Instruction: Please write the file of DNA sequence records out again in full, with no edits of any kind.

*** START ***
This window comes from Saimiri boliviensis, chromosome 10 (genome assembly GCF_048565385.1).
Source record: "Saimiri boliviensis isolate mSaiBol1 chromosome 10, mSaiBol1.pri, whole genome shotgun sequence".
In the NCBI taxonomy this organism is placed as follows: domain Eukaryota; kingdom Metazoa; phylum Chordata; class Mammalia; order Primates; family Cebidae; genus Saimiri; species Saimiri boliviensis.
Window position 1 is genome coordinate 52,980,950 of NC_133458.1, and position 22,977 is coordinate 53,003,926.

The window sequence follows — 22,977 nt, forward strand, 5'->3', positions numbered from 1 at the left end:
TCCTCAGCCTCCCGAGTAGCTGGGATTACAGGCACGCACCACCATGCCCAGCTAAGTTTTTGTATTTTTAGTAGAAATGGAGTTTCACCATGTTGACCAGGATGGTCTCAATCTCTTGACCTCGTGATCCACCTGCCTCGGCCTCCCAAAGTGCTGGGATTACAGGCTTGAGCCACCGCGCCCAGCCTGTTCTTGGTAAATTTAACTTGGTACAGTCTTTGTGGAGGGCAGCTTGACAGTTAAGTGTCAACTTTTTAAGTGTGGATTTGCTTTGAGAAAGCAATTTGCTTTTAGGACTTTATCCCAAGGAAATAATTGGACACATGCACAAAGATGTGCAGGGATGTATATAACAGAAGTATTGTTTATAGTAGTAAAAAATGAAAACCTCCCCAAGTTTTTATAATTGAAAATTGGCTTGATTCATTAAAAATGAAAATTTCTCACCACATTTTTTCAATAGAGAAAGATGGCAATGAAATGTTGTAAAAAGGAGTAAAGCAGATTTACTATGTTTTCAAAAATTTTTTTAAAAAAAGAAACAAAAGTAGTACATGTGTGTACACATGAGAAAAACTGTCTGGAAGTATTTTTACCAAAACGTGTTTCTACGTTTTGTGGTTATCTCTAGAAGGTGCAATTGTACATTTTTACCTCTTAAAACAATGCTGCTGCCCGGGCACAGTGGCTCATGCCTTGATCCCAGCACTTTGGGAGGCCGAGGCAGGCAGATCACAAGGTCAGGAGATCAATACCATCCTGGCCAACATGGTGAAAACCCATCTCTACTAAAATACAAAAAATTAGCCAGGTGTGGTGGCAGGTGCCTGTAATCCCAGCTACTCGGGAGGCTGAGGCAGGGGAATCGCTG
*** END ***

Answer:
This window comes from Saimiri boliviensis, chromosome 10 (genome assembly GCF_048565385.1).
Source record: "Saimiri boliviensis isolate mSaiBol1 chromosome 10, mSaiBol1.pri, whole genome shotgun sequence".
In the NCBI taxonomy this organism is placed as follows: domain Eukaryota; kingdom Metazoa; phylum Chordata; class Mammalia; order Primates; family Cebidae; genus Saimiri; species Saimiri boliviensis.
Window position 1 is genome coordinate 52,980,950 of NC_133458.1, and position 22,977 is coordinate 53,003,926.

The window sequence follows — 22,977 nt, forward strand, 5'->3', positions numbered from 1 at the left end:
TCCTCAGCCTCCCGAGTAGCTGGGATTACAGGCACGCACCACCATGCCCAGCTAAGTTTTTGTATTTTTAGTAGAAATGGAGTTTCACCATGTTGACCAGGATGGTCTCAATCTCTTGACCTCGTGATCCACCTGCCTCGGCCTCCCAAAGTGCTGGGATTACAGGCTTGAGCCACCGCGCCCAGCCTGTTCTTGGTAAATTTAACTTGGTACAGTCTTTGTGGAGGGCAGCTTGACAGTTAAGTGTCAACTTTTTAAGTGTGGATTTGCTTTGAGAAAGCAATTTGCTTTTAGGACTTTATCCCAAGGAAATAATTGGACACATGCACAAAGATGTGCAGGGATGTATATAACAGAAGTATTGTTTATAGTAGTAAAAAATGAAAACCTCCCCAAGTTTTTATAATTGAAAATTGGCTTGATTCATTAAAAATGAAAATTTCTCACCACATTTTTTCAATAGAGAAAGATGGCAATGAAATGTTGTAAAAAGGAGTAAAGCAGATTTACTATGTTTTCAAAAATTTTTTTAAAAAAAGAAACAAAAGTAGTACATGTGTGTACACATGAGAAAAACTGTCTGGAAGTATTTTTACCAAAACGTGTTTCTACGTTTTGTGGTTATCTCTAGAAGGTGCAATTGTACATTTTTACCTCTTAAAACAATGCTGCTGCCCGGGCACAGTGGCTCATGCCTTGATCCCAGCACTTTGGGAGGCCGAGGCAGGCAGATCACAAGGTCAGGAGATCAATACCATCCTGGCCAACATGGTGAAAACCCATCTCTACTAAAATACAAAAAATTAGCCAGGTGTGGTGGCAGGTGCCTGTAATCCCAGCTACTCGGGAGGCTGAGGCAGGGGAATCGCTG